“Anyway,” Donna says softly, and his attention is drawn out of his thoughts at her words, “I don’t want to hear why it’s happening. I want to know what’s wrong — what the dreams are about. What I need to do to help them go away.”
“You already have done,” he tells her passionately, bringing her hand up so that it smooths along the side of his cheek. “More than you can imagine, just by being here.”
A smile flits across her face, as if she’s grateful for his words, but it doesn’t banish the concern in her eyes and he knows she isn’t going to let him stall for much longer.
Sighing, he returns his gaze to the ceiling and begins to talk.
He tells her about the world where she was never there to save him from letting himself die as he destroyed the Racnoss and the way the world fell apart as a result of that, until Donna Noble has to sacrifice herself to end it.
He describes how the Earth is stolen, placed in a time pocket with twenty-six other planets that sorted themselves into a perfect balance that would create enable the total destruction of the Universe.
The words flow, as do the images in his mind — reunion with Rose and Jack and the aborted regeneration, the TARDIS being captured by the Daleks, Donna being left behind when the others left the TARDIS so that she’s dragged into the bowels of the Crucible, the creation of the half-human half-Doctor hybrid, Donna being zapped so that the latent meta-crisis activates, turning her into the DoctorDonna, defeat of the Daleks, but at such a terrible price, and all the bitter goodbyes that left him sobbing helplessly into his pillow when he first dreamed them.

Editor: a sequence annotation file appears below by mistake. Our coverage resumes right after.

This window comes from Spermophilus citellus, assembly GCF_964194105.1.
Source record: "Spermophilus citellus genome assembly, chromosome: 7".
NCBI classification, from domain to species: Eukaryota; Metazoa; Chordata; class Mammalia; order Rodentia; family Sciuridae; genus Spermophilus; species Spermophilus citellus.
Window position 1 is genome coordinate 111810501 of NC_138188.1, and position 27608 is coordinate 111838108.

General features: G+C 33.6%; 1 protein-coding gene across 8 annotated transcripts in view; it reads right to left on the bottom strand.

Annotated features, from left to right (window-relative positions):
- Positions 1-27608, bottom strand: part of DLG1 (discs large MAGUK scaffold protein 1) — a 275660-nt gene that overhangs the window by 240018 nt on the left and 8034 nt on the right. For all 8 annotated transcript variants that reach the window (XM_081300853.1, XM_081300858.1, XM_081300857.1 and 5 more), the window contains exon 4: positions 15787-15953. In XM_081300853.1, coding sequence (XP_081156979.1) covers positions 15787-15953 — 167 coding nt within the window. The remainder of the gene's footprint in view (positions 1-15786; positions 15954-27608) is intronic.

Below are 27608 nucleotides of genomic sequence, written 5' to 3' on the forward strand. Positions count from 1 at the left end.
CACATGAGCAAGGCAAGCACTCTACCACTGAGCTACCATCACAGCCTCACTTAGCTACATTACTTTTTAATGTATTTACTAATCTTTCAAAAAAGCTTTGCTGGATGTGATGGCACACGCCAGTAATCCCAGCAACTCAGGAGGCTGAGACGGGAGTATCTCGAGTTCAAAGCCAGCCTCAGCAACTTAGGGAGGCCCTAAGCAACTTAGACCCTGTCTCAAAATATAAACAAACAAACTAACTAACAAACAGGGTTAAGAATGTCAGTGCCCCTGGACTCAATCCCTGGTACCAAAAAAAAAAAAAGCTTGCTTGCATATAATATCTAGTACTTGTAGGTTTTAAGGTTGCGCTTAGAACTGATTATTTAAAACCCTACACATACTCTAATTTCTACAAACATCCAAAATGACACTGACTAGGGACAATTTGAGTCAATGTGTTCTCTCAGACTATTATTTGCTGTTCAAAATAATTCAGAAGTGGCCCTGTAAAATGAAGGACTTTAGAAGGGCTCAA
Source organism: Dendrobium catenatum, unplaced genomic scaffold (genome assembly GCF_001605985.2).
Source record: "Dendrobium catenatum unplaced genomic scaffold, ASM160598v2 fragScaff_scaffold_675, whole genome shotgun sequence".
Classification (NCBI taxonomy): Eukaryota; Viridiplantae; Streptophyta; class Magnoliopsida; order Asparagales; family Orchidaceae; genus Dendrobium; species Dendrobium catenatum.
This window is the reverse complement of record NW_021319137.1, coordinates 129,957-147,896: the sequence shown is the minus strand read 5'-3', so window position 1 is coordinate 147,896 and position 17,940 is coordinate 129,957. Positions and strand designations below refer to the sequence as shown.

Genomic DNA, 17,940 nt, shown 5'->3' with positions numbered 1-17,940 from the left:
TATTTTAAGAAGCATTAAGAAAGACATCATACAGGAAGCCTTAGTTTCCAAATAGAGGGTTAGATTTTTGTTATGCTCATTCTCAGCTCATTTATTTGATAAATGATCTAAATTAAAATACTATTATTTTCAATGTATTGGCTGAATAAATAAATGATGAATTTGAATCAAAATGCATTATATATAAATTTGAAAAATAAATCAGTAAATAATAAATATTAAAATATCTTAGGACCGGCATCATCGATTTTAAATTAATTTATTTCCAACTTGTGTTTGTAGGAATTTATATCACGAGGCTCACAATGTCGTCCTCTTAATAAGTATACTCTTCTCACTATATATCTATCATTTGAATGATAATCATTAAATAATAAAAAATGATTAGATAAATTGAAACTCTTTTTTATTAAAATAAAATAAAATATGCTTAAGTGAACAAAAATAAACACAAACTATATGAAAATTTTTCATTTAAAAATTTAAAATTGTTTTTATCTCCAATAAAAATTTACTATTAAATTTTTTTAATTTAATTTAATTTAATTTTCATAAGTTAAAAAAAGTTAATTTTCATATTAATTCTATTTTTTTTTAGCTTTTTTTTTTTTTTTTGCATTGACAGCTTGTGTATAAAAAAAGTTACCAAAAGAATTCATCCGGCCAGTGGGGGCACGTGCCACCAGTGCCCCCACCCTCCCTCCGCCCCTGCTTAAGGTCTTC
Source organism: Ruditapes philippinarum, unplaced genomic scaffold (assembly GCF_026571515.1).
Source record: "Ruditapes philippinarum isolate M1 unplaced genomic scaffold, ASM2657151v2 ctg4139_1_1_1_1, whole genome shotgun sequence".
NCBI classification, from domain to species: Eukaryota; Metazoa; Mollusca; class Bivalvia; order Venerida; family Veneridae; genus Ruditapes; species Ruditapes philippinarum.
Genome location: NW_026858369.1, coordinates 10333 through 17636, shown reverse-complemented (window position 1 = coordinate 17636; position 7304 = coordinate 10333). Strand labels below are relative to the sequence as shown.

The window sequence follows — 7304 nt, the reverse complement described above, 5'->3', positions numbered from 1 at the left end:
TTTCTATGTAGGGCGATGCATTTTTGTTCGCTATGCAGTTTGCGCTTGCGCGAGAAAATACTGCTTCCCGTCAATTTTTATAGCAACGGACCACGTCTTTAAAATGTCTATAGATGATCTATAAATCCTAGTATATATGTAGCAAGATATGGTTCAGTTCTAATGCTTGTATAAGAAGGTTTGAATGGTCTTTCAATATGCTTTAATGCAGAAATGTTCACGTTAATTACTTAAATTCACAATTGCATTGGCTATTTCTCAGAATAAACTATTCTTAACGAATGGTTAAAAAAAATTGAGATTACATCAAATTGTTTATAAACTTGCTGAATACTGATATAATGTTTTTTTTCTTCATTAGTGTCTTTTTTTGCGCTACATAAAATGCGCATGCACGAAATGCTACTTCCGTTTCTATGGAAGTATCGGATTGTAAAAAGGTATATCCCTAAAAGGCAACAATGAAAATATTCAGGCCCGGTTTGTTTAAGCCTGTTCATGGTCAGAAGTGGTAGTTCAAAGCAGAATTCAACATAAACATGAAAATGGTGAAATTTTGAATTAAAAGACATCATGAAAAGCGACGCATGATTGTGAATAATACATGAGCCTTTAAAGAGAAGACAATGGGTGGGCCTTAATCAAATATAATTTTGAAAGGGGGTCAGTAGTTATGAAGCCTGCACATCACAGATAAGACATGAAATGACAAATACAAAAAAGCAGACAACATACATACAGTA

He’s almost forgotten that she’s there until a tear splashes onto his cheek.
Looking up, he finds her wiping viciously at her eyes, and he hates that he’s caused her that pain, although he can’t deny that the burden of those nightmares is easier now that he’s shared it with her.
“I’m sorry,” he whispers, grabbing a handful of tissues from a box beside his bed and reaching up to press them into her hands.
“I told you to tell me,” she chokes out, wiping her eyes. “I don’t know how you can bear it though — all those goodbyes. I mean, those aren’t real, but I know you’ve lost people before Rose. Maybe not in the same way, but they’ve left you for one reason or another.”
“There’s no such thing as forever,” he tells her quietly, and it’s almost a relief to say the words at last, because he knows he’s thought them every time that dreaded word has crossed her lips. “No matter how much you or I might want there to be. It’s like I told Rose once — the curse of the Time Lords. You can spend forever with me, but I can’t give you the same gift.”
She nods, clearly unable to speak as she fights for control. “I know,” she chokes out in the end.
He works his arms around her waist and hugs her, even if it’s somewhat awkward in his present position. Finally she swallows hard several more times and tosses the tissue into the wastepaper basket beside his bedside table before looking down at him.
“That isn’t all of them, though, is it?” she gets out, her voice cracking.
“No,” he agrees, shaking his head. “But I don’t want to tell you until you’re ready.”